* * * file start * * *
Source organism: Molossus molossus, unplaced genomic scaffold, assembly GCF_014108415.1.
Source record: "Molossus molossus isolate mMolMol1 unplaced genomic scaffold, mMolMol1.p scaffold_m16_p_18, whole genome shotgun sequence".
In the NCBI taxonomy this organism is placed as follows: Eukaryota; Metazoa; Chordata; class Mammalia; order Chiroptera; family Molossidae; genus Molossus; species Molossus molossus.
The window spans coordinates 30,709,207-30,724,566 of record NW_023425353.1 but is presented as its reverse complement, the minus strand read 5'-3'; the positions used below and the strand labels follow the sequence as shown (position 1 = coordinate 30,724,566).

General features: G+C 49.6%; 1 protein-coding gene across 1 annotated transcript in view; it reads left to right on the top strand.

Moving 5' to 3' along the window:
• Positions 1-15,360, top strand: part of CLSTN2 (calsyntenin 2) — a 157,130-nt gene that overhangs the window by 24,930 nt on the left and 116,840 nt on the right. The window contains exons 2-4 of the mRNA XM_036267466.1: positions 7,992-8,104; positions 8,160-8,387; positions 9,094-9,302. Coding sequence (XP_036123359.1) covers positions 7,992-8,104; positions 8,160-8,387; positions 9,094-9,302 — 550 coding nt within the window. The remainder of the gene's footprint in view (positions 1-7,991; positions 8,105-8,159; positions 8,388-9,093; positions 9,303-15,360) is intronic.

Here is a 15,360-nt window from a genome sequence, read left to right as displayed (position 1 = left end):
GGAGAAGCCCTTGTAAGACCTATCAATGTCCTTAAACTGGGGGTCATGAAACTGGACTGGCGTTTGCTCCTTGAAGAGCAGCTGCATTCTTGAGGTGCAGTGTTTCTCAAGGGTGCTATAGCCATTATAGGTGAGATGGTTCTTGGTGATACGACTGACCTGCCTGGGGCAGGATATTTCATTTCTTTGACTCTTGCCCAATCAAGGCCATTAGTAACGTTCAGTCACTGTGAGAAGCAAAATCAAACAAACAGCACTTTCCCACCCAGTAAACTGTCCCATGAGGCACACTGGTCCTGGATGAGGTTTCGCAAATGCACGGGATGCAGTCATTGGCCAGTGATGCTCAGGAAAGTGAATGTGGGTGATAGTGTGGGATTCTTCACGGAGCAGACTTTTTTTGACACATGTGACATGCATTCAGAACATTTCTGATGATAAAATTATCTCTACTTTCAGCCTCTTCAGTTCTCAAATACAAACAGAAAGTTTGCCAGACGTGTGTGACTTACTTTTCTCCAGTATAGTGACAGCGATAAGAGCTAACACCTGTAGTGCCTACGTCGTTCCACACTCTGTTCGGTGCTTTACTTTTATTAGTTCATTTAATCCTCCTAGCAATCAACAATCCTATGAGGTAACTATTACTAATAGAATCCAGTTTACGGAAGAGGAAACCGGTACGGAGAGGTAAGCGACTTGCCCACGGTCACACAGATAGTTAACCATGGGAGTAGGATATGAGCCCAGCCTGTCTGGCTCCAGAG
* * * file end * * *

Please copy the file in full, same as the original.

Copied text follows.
Source organism: Molossus molossus, unplaced genomic scaffold, assembly GCF_014108415.1.
Source record: "Molossus molossus isolate mMolMol1 unplaced genomic scaffold, mMolMol1.p scaffold_m16_p_18, whole genome shotgun sequence".
In the NCBI taxonomy this organism is placed as follows: Eukaryota; Metazoa; Chordata; class Mammalia; order Chiroptera; family Molossidae; genus Molossus; species Molossus molossus.
The window spans coordinates 30,709,207-30,724,566 of record NW_023425353.1 but is presented as its reverse complement, the minus strand read 5'-3'; the positions used below and the strand labels follow the sequence as shown (position 1 = coordinate 30,724,566).

General features: G+C 49.6%; 1 protein-coding gene across 1 annotated transcript in view; it reads left to right on the top strand.

Moving 5' to 3' along the window:
• Positions 1-15,360, top strand: part of CLSTN2 (calsyntenin 2) — a 157,130-nt gene that overhangs the window by 24,930 nt on the left and 116,840 nt on the right. The window contains exons 2-4 of the mRNA XM_036267466.1: positions 7,992-8,104; positions 8,160-8,387; positions 9,094-9,302. Coding sequence (XP_036123359.1) covers positions 7,992-8,104; positions 8,160-8,387; positions 9,094-9,302 — 550 coding nt within the window. The remainder of the gene's footprint in view (positions 1-7,991; positions 8,105-8,159; positions 8,388-9,093; positions 9,303-15,360) is intronic.

Here is a 15,360-nt window from a genome sequence, read left to right as displayed (position 1 = left end):
GGAGAAGCCCTTGTAAGACCTATCAATGTCCTTAAACTGGGGGTCATGAAACTGGACTGGCGTTTGCTCCTTGAAGAGCAGCTGCATTCTTGAGGTGCAGTGTTTCTCAAGGGTGCTATAGCCATTATAGGTGAGATGGTTCTTGGTGATACGACTGACCTGCCTGGGGCAGGATATTTCATTTCTTTGACTCTTGCCCAATCAAGGCCATTAGTAACGTTCAGTCACTGTGAGAAGCAAAATCAAACAAACAGCACTTTCCCACCCAGTAAACTGTCCCATGAGGCACACTGGTCCTGGATGAGGTTTCGCAAATGCACGGGATGCAGTCATTGGCCAGTGATGCTCAGGAAAGTGAATGTGGGTGATAGTGTGGGATTCTTCACGGAGCAGACTTTTTTTGACACATGTGACATGCATTCAGAACATTTCTGATGATAAAATTATCTCTACTTTCAGCCTCTTCAGTTCTCAAATACAAACAGAAAGTTTGCCAGACGTGTGTGACTTACTTTTCTCCAGTATAGTGACAGCGATAAGAGCTAACACCTGTAGTGCCTACGTCGTTCCACACTCTGTTCGGTGCTTTACTTTTATTAGTTCATTTAATCCTCCTAGCAATCAACAATCCTATGAGGTAACTATTACTAATAGAATCCAGTTTACGGAAGAGGAAACCGGTACGGAGAGGTAAGCGACTTGCCCACGGTCACACAGATAGTTAACCATGGGAGTAGGATATGAGCCCAGCCTGTCTGGCTCCAGAG